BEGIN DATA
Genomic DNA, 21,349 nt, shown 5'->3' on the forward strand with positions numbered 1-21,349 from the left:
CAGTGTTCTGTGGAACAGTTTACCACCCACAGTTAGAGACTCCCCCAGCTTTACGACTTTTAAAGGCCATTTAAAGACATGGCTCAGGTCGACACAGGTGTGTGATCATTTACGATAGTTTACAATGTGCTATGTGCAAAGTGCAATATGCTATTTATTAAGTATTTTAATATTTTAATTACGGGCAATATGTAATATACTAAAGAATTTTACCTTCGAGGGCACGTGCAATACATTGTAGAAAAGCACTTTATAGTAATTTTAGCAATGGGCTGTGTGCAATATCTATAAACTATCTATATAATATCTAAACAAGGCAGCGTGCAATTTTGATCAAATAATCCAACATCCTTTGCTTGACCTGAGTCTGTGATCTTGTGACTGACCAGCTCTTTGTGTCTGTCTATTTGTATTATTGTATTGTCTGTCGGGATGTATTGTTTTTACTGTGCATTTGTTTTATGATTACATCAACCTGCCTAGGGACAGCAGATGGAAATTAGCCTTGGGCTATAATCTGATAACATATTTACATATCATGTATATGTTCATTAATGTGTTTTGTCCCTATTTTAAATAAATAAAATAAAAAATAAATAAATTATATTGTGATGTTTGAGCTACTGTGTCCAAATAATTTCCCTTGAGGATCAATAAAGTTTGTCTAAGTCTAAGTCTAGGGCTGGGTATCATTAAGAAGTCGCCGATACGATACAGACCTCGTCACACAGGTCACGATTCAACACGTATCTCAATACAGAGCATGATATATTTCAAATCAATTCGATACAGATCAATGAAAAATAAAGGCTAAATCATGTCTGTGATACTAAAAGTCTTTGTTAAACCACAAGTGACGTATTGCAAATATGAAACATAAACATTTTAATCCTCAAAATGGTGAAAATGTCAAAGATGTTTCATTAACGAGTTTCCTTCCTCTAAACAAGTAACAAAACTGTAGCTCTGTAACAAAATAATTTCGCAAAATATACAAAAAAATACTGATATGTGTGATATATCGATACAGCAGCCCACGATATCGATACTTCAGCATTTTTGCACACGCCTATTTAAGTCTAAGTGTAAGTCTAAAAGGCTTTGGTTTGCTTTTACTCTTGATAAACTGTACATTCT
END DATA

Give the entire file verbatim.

Genomic DNA, 21,349 nt, shown 5'->3' on the forward strand with positions numbered 1-21,349 from the left:
CAGTGTTCTGTGGAACAGTTTACCACCCACAGTTAGAGACTCCCCCAGCTTTACGACTTTTAAAGGCCATTTAAAGACATGGCTCAGGTCGACACAGGTGTGTGATCATTTACGATAGTTTACAATGTGCTATGTGCAAAGTGCAATATGCTATTTATTAAGTATTTTAATATTTTAATTACGGGCAATATGTAATATACTAAAGAATTTTACCTTCGAGGGCACGTGCAATACATTGTAGAAAAGCACTTTATAGTAATTTTAGCAATGGGCTGTGTGCAATATCTATAAACTATCTATATAATATCTAAACAAGGCAGCGTGCAATTTTGATCAAATAATCCAACATCCTTTGCTTGACCTGAGTCTGTGATCTTGTGACTGACCAGCTCTTTGTGTCTGTCTATTTGTATTATTGTATTGTCTGTCGGGATGTATTGTTTTTACTGTGCATTTGTTTTATGATTACATCAACCTGCCTAGGGACAGCAGATGGAAATTAGCCTTGGGCTATAATCTGATAACATATTTACATATCATGTATATGTTCATTAATGTGTTTTGTCCCTATTTTAAATAAATAAAATAAAAAATAAATAAATTATATTGTGATGTTTGAGCTACTGTGTCCAAATAATTTCCCTTGAGGATCAATAAAGTTTGTCTAAGTCTAAGTCTAGGGCTGGGTATCATTAAGAAGTCGCCGATACGATACAGACCTCGTCACACAGGTCACGATTCAACACGTATCTCAATACAGAGCATGATATATTTCAAATCAATTCGATACAGATCAATGAAAAATAAAGGCTAAATCATGTCTGTGATACTAAAAGTCTTTGTTAAACCACAAGTGACGTATTGCAAATATGAAACATAAACATTTTAATCCTCAAAATGGTGAAAATGTCAAAGATGTTTCATTAACGAGTTTCCTTCCTCTAAACAAGTAACAAAACTGTAGCTCTGTAACAAAATAATTTCGCAAAATATACAAAAAAATACTGATATGTGTGATATATCGATACAGCAGCCCACGATATCGATACTTCAGCATTTTTGCACACGCCTATTTAAGTCTAAGTGTAAGTCTAAAAGGCTTTGGTTTGCTTTTACTCTTGATAAACTGTACATTCT